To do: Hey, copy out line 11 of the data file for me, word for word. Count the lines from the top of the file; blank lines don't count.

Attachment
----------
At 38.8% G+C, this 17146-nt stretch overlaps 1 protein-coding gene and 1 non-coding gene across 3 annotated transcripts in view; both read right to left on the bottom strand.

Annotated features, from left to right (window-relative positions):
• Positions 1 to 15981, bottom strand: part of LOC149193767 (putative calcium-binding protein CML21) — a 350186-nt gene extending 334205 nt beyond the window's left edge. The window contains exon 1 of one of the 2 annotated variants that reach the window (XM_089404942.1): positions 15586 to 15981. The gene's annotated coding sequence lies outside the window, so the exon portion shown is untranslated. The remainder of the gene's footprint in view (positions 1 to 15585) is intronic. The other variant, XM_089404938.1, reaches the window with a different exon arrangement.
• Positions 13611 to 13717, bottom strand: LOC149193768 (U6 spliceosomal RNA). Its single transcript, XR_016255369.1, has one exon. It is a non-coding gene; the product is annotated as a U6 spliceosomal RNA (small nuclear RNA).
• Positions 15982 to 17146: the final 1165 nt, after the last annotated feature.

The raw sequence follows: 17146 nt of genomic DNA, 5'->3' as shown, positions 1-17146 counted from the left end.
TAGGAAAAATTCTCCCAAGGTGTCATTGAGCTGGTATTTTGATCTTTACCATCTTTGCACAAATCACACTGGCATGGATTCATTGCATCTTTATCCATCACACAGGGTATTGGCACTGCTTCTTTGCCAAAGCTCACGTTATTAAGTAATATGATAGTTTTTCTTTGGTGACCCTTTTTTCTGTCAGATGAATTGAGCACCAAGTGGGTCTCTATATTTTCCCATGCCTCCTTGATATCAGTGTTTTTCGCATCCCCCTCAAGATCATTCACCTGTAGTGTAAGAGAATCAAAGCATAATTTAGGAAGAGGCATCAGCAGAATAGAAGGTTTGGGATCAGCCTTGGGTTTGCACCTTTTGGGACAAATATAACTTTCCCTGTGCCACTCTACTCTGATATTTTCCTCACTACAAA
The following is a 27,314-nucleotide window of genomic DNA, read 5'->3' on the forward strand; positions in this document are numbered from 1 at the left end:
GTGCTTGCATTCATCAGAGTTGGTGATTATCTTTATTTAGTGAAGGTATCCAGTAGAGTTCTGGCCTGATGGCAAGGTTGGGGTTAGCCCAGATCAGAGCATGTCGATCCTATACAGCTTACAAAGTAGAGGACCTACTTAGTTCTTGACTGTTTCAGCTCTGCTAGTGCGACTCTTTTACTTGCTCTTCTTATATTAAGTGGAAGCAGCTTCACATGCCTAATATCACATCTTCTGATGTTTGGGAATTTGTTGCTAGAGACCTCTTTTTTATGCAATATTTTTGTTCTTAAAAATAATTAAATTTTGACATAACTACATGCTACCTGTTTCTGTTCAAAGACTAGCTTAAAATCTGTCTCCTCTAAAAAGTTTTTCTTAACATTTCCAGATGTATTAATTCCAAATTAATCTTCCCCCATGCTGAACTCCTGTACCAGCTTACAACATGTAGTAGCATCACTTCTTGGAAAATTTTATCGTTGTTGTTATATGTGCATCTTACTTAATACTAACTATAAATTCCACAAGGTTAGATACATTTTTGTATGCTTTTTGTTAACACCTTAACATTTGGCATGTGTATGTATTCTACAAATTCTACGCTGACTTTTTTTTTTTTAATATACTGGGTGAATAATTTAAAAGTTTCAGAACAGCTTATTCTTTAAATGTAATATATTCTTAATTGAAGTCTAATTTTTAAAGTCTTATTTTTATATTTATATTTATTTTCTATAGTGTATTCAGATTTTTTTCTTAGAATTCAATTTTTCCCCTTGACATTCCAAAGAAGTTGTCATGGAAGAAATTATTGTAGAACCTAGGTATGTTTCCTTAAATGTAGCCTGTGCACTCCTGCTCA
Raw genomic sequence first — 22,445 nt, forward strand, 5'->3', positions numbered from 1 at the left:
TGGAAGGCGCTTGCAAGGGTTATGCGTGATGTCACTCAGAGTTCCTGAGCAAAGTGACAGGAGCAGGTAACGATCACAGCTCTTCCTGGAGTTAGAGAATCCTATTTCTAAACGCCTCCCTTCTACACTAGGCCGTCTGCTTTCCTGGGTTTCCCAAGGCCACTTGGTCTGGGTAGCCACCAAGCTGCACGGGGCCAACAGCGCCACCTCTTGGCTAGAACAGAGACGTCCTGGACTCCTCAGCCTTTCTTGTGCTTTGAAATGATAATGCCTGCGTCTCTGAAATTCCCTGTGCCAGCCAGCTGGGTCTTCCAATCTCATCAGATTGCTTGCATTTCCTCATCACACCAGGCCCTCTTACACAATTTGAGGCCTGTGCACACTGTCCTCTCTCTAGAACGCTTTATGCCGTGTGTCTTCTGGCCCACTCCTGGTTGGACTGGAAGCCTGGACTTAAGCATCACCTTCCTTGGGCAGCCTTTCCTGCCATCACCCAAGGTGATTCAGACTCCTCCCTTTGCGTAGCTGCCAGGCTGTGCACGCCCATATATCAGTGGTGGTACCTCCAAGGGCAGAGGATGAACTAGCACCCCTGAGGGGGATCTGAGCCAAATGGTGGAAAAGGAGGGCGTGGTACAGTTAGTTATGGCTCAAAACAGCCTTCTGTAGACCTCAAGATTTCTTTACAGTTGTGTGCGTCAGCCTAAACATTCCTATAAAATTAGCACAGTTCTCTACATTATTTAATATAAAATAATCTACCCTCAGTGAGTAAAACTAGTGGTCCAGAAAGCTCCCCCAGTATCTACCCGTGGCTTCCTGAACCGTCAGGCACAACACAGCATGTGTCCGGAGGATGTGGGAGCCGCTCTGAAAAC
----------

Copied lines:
TGGAAGGCGCTTGCAAGGGTTATGCGTGATGTCACTCAGAGTTCCTGAGCAAAGTGACAGGAGCAGGTAACGATCACAGCTCTTCCTGGAGTTAGAGAATCCTATTTCTAAACGCCTCCCTTCTACACTAGGCCGTCTGCTTTCCTGGGTTTCCCAAGGCCACTTGGTCTGGGTAGCCACCAAGCTGCACGGGGCCAACAGCGCCACCTCTTGGCTAGAACAGAGACGTCCTGGACTCCTCAGCCTTTCTTGTGCTTTGAAATGATAATGCCTGCGTCTCTGAAATTCCCTGTGCCAGCCAGCTGGGTCTTCCAATCTCATCAGATTGCTTGCATTTCCTCATCACACCAGGCCCTCTTACACAATTTGAGGCCTGTGCACACTGTCCTCTCTCTAGAACGCTTTATGCCGTGTGTCTTCTGGCCCACTCCTGGTTGGACTGGAAGCCTGGACTTAAGCATCACCTTCCTTGGGCAGCCTTTCCTGCCATCACCCAAGGTGATTCAGACTCCTCCCTTTGCGTAGCTGCCAGGCTGTGCACGCCCATATATCAGTGGTGGTACCTCCAAGGGCAGAGGATGAACTAGCACCCCTGAGGGGGATCTGAGCCAAATGGTGGAAAAGGAGGGCGTGGTACAGTTAGTTATGGCTCAAAACAGCCTTCTGTAGACCTCAAGATTTCTTTACAGTTGTGTGCGTCAGCCTAAACATTCCTATAAAATTAGCACAGTTCTCTACATTATTTAATATAAAATAATCTACCCTCAGTGAGTAAAACTAGTGGTCCAGAAAGCTCCCCCAGTATCTACCCGTGGCTTCCTGAACCGTCAGGCACAACACAGCATGTGTCCGGAGGATGTGGGAGCCGCTCTGAAAAC